Society of the Cincinnati Lecture Recap: The Revolutionary Invention of the American Democrat

Oct. 27, 2023

Author: Mel Sheehan

In his lecture, Matthew Rainbow Hale states, “To be a democrat meant owning and embodying popular sovereignty with the self-aggrandizing arrogance and brilliance that kings and queens were known for. To be a democrat was to declare oneself the new monarch on the block.”

hale speaking to audience with ppt graph in the background

On October 17, Matthew Rainbow Hale, Ph.D. of Goucher College, presented the annual Society of the Cincinnati in the State of Virginia Lecture. This annual lecture, sponsored by the society, is a means to elevate historical literacy, especially as it pertains to America’s founding. Hale’s lecture focused on the remarkable new popularity of the word “democrat” in the United States during the 1790s. 

Hale began by charting the use of the word “democrat” and related words, such as democracy or democratic, in historical American newspapers dated from 1763-1795, showing a spike in 1793. There really wasn’t much activity during the Revolution, surprisingly. The usage of the words slowly began in the late 1780s and surged in the 1790s. “What is striking is how infrequently democracy words were used in the years traditionally associated with the American Revolution,” he said. 

Americans’ support for the French Revolution fostered this new self-identification as democrats, as the use of it was not a gradual evolution. Curiously, the explosion of democratic self-identification was linked to the idea that the American people were this nation’s sovereign, as opposed to European countries that had kings and queens. 

The French Revolution provided Americans with an inspirational and impactful model of the people assuming and exercising its sovereignty. Americans’ widespread embrace of the idea of being democrats, Hale noted, was comparable to a religious conversion: a “miraculous overnight transformation from an old identity to a new one.” Most strikingly, he explained that many Americans embraced the monarchical connotations of the idea that their republic would be ruled by the American people. To be a democrat meant owning and embodying popular sovereignty with the self-aggrandizing arrogance and brilliance that kings and queens were known for. “To be a democrat was to declare oneself the new monarch on the block. In simpler terms, monarchy is the parent of democracy,” he told the assembled audience.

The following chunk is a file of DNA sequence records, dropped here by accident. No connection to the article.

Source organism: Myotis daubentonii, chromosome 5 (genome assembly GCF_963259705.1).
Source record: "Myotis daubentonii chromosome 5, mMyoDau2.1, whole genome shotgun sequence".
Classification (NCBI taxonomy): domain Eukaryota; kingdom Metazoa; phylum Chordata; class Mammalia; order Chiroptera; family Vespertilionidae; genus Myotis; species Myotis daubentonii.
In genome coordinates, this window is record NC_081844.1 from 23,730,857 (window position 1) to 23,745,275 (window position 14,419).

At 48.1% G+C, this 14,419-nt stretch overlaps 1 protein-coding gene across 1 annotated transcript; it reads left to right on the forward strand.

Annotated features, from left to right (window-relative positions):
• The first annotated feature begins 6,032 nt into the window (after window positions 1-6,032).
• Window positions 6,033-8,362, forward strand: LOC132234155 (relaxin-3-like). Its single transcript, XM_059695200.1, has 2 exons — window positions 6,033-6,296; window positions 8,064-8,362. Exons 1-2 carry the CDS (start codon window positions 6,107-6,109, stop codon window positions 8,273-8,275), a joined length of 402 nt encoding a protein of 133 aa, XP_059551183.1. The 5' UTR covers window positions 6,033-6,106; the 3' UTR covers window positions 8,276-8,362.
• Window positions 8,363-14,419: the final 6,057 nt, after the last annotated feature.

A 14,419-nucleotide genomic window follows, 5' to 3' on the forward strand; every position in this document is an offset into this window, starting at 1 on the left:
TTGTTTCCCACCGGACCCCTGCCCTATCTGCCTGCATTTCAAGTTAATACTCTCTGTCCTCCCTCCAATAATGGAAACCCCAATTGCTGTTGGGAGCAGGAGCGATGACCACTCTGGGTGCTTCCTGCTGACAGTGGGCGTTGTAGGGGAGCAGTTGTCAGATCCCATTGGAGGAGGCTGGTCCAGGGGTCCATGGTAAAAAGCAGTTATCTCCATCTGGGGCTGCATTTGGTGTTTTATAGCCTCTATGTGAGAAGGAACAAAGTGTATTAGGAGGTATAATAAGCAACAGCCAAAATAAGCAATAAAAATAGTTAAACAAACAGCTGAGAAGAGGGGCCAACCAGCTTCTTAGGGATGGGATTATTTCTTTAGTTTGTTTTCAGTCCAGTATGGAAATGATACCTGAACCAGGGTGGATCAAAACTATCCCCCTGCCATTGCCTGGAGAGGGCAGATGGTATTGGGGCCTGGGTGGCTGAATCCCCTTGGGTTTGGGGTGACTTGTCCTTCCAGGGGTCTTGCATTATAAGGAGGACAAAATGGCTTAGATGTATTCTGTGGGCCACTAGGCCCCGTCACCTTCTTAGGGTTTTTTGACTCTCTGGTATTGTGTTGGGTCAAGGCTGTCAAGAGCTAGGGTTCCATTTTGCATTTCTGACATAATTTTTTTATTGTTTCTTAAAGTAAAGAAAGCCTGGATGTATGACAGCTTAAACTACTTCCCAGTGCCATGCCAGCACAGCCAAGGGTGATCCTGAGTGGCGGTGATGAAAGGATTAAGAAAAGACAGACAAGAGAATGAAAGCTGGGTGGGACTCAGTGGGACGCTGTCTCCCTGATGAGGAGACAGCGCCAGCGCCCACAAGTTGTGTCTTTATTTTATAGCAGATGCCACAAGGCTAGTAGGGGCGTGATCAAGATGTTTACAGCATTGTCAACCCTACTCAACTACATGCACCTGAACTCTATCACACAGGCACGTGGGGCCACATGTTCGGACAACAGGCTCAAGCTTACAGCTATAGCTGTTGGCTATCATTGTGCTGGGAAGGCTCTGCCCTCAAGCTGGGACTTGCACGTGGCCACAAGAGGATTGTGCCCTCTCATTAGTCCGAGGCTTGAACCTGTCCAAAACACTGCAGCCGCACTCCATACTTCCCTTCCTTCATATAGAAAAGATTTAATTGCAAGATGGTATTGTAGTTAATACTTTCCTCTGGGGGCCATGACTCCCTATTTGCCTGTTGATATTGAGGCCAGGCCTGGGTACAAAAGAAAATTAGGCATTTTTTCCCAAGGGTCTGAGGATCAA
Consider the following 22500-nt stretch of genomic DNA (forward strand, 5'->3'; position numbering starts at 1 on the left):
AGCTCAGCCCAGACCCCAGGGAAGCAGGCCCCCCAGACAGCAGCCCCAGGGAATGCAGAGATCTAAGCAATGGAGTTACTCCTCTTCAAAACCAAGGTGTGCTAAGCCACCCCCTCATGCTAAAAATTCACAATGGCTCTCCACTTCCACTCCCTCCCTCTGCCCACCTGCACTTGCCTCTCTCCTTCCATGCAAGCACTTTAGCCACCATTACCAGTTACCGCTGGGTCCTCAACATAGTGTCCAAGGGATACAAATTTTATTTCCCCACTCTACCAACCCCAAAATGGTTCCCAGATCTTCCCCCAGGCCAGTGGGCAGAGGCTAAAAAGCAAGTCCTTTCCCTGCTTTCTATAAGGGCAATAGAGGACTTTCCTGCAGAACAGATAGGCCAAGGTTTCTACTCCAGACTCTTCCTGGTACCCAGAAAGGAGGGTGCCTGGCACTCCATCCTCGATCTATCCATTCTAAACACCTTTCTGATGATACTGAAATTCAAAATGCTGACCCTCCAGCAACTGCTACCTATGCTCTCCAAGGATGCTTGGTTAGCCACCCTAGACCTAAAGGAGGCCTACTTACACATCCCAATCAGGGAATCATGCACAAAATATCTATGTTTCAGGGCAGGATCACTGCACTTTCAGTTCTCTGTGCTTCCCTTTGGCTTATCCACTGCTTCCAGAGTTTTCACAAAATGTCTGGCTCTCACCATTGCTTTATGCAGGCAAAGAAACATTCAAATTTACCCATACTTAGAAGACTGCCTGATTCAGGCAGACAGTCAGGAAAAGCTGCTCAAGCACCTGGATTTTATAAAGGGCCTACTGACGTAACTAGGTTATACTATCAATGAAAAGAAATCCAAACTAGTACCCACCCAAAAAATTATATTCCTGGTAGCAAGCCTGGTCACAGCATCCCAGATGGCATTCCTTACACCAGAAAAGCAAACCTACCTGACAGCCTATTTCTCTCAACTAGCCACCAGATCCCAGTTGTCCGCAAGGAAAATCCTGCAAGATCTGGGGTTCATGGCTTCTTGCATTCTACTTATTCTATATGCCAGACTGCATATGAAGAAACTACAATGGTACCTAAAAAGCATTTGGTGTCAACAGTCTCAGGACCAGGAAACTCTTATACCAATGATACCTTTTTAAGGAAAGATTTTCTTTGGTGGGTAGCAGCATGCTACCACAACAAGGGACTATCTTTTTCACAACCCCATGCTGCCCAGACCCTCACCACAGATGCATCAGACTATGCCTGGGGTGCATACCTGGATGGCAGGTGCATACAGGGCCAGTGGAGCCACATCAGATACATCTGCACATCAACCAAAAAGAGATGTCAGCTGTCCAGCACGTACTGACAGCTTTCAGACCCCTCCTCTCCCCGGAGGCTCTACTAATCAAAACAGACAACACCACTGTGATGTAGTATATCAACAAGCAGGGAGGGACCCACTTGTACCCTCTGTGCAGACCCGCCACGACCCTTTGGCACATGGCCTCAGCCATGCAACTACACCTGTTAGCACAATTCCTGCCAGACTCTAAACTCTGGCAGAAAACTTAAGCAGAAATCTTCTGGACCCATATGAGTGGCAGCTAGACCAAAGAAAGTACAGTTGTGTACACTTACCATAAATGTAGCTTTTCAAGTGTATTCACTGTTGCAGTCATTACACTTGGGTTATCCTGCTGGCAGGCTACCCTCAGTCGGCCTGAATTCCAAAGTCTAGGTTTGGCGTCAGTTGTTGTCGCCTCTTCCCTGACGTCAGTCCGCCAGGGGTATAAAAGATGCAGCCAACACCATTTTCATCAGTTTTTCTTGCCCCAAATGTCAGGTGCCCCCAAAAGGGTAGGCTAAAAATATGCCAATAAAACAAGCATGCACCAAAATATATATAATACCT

If Americans of the 1790s welcomed the royalist aspects of popular sovereignty, he also pointed to the ways that embrace of the term “democrat” also heralded new forms of equality. “Only by thinking of themselves as persons of exalted status did champions of the people acquire the regal bearing necessary to establish and enforce equality as the foundational doctrine of democratic self-rule.”

He quotes James Wilson, an associate justice of the Supreme Court from 1789-1798, “The supreme, absolute, and uncontrollable authority remains with the people…the supreme power resides in the PEOPLE, as the fountain of government.”

“The people were now the sovereign, not the king or queen,” Hale says. The American revolutionary struggle to institutionalize popular sovereignty resulted in a federal constitution, whose first three words, “We the People,” helped cement and popularize the idea of the people as the supreme or sovereign authority.

In concluding his remarks, Hale claims that “only by developing a historically nuanced understanding of the abrupt invention of the American Democrat can we break the spell of democracy, and see with fresh eyes our current political culture, its late 18th century founding, and the distinct albeit interrelated impacts of the American and French revolutions.”

The lecture gave modern Americans a deeper understanding into our current political climate, as well as the history of politics in America. The lecture was concise and very comprehensive.

VCU student and member of History Now! Emmett Angle-Davis commented, “Dr. Hale's lecture was very thought-provoking. I had never really thought too much about how the word 'democrat' is perceived in such a positive, morally virtuous way.”

Chan Williams, another VCU student also commented on Hale’s lecture stating, “It was fascinating to learn how the terms 'democrat' and 'citizen' helped form an American identity. Matthew Hale's lecture opened up a new perspective for understanding how and why the term 'democrat' holds so much weight for many Americans.”

VCU thanks Professor Matthew Rainbow Hale for his extensive research on such an enlightening topic.